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January Outlook

We will review 2022 and offer much more detail about the months ahead in our 2023 Outlook Video which will be released in the next week.

The Pre-Election Year

The Mid-Term Election Year is almost always the most difficult for the market; however, the Pre-Election year is almost always positive. There have only been two negative pre-election years in the last century, with the last occurring in 1939 when Hitler began his march on Poland to initiate World War II. The chart below shows that the average return of pre-election years has been a robust 18.47% over the last 24 occurrences.

While anything is possible, our base case is that this year will follow the historical trends of the pre-election year.

January Historical Indicators

There are a few market barometers that occurred during the end of December and in the beginning of January that have also historically been excellent indicators for the road ahead:

The Santa Claus Rally - “If Santa Claus should fail to call, bears may come to Broad and Wall.”

The Santa Claus Rally covers the performance of the S&P over the last five trading days of December and the first two trading days of January. On average, the Santa Claus Rally produces a return of 1.3%, but in years where the rally does not occur, it often precedes a bear market or at least a period where the market is weaker than expected. This year the S&P eked out a 9-point gain, satisfying the rallies requirements.

January’s First Five Days - This is a relatively simple indicator; if the S&P 500 is up over the first five days of the year, there is a greater than 80% chance that the rest of the year will produce a positive return. This indicator is almost perfect in indicating negative market years when the first five trading days of a year are down more than -1.0%.

For example, last year, the S&P was down -1.0% through the first five days, and we don’t have to explain how the rest of the year went. Through the first four days of 2023, the S&P 500 is up 1.45%.

January Monthly Barometer - “So goes January, so goes the year.” Every down January since 1950, without exception, has preceded a new or extended bear market, a 10% correction, or a market that ends flat on the year. The market typically will pull back another -13% from a negative January reading. In recent years, this pullback has presented an excellent buying opportunity.

On average negative January performance since 1950 leads to a negative -1.1% return for the S&P through the 11 remaining months of the year. We will update the January Barometer in our February outlook.

January Expectations

With a new year and a new market, we still have all the same problems. While the rolling of the calendar resets annual market performance, there is no doubt that the negative overhangs of 2022 remain in place. Thankfully, even if it’s only short term, the month of January in pre-election years usually offers a relief rally from the weakness of the mid-term market. January offers the best annual returns for the Dow, S&P 500, and Nasdaq for the pre-election market year. Both the Dow and S&P average returns around 4%, and the Nasdaq historically has posted roughly 6% returns, all well above average.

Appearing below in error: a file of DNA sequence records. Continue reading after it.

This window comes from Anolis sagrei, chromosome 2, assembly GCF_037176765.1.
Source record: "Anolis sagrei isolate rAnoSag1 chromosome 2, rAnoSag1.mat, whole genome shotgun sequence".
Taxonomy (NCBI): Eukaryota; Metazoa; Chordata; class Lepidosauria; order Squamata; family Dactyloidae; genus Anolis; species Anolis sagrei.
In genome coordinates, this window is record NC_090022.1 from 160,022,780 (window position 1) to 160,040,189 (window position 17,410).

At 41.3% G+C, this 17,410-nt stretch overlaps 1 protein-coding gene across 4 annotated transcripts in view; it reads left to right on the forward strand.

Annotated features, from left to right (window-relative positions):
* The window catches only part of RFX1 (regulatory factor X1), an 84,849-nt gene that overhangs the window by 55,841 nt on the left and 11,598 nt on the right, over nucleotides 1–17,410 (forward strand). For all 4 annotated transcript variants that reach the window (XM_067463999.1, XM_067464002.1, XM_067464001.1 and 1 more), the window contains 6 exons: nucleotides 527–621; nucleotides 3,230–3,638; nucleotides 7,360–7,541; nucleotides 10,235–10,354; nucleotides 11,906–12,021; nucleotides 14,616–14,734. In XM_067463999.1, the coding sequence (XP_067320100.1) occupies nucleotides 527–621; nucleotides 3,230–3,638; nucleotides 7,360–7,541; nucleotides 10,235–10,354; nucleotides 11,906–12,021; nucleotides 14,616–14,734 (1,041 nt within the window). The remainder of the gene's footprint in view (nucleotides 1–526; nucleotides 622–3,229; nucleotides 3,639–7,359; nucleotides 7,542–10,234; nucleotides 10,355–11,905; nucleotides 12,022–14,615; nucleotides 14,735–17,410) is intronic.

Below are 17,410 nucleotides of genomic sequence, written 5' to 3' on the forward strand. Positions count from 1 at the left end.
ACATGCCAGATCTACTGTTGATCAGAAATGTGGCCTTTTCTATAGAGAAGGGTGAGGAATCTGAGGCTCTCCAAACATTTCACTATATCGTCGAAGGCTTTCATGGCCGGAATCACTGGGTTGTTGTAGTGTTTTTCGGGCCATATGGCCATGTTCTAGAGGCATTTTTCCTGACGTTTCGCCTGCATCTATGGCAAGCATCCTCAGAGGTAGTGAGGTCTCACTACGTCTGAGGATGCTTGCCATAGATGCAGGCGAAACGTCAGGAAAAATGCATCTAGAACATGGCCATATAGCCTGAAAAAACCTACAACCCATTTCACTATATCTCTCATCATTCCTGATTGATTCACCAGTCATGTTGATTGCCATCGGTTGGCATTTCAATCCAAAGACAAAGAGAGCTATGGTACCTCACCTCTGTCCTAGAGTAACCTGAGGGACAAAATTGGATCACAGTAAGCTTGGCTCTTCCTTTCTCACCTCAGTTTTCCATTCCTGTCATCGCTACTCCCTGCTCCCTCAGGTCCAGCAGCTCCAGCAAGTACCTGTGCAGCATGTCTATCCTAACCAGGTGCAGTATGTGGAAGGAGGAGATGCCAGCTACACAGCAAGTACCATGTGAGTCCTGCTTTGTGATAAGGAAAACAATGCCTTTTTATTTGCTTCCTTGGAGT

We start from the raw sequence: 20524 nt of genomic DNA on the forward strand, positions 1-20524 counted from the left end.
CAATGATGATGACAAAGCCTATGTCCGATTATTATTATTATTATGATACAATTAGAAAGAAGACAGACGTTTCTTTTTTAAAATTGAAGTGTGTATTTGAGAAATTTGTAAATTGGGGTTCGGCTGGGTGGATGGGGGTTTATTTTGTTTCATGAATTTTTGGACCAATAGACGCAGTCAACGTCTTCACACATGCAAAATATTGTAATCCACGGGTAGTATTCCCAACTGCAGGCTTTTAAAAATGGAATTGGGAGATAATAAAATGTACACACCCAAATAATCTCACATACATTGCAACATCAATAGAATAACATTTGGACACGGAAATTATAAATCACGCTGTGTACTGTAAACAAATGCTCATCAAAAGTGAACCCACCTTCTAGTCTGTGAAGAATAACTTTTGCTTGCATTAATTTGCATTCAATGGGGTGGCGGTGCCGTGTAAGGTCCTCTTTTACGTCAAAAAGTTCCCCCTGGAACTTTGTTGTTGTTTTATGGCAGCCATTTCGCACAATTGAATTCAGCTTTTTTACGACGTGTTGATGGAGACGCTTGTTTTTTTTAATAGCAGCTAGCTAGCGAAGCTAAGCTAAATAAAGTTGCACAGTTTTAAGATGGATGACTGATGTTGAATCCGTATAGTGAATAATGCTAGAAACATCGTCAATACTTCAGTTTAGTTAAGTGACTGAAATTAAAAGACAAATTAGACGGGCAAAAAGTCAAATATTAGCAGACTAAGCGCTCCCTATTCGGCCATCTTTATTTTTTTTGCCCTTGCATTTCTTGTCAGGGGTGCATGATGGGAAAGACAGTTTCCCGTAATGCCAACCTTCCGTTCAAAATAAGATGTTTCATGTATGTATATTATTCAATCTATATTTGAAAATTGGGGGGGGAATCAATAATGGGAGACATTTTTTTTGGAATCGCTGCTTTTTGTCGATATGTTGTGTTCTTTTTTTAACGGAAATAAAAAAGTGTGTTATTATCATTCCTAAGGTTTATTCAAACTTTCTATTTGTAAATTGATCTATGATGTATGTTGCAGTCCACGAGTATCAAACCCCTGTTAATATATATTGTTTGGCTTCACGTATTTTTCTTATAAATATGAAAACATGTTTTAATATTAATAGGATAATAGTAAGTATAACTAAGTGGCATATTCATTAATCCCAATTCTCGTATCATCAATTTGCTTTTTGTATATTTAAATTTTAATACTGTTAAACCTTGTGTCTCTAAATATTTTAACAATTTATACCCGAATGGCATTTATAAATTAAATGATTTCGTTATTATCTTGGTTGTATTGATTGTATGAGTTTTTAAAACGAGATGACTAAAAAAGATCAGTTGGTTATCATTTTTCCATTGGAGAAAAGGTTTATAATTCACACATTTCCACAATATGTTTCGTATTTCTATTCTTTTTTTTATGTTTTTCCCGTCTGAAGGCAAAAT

While history tells us that the January market should outperform, we have several of our technical indicators telling us the same. Our daily positive money flow indicator for the S&P 500 is at 73.02%, a well above average reading and well above the 30.39% positive money flow of the S&P a year ago. Looking at a larger picture using the S&P 1,500 Index, which includes the S&P 500, 400, & 600, we currently have 57.53% of this index listed as outperforming or positive on our system versus a reading of 22.28% a year ago. Even simple indicators like the New High versus New Low indicator show a positive divergence and less selling pressure overall. The market generally continues to check off the positive indicator boxes, and it is ripe to start transitioning positive technicals into positive price action.

For the first time in a while, there is a hint of bullishness around Wall Street.

Whether this is just Wall Street still being hungover from New Year’s Eve or an actual positive shift in sentiment remains to be seen. The Fed continues to remain the top concern of the market; what they say or do not say will continue to drive action over the short term.

We all know too well the trap doors that the Fed can open up in the market with their comments, which happened several times in 2022 and all started with the release of the December 2021 Fed Minutes on January 5th, 2022. While these trapdoors may continue to occur, it is crucial to pay attention to events where negative comments arise. Many rallies begin when the actual numbers come in better than expectations. And expectations are currently quite low.

We have already had one of the inverse reactions in 2023 with the release of the December Fed Minutes last week on January 5th. The December Fed minutes reinforced the Fed’s desire to stay higher for longer, which typically would have sold the market off and started a multiday pullback.

The initial weak response to these minutes was reversed rather quickly, and we have seen the market rise by more than 3%. This is a very positive indicator for the overall market moving forward. With a slight shift in general sentiment and a number of our indicators turning bullish or remaining bullish, we assume that January will follow the historical patterns of the pre-election year and offer a welcomed relief rally for the market.


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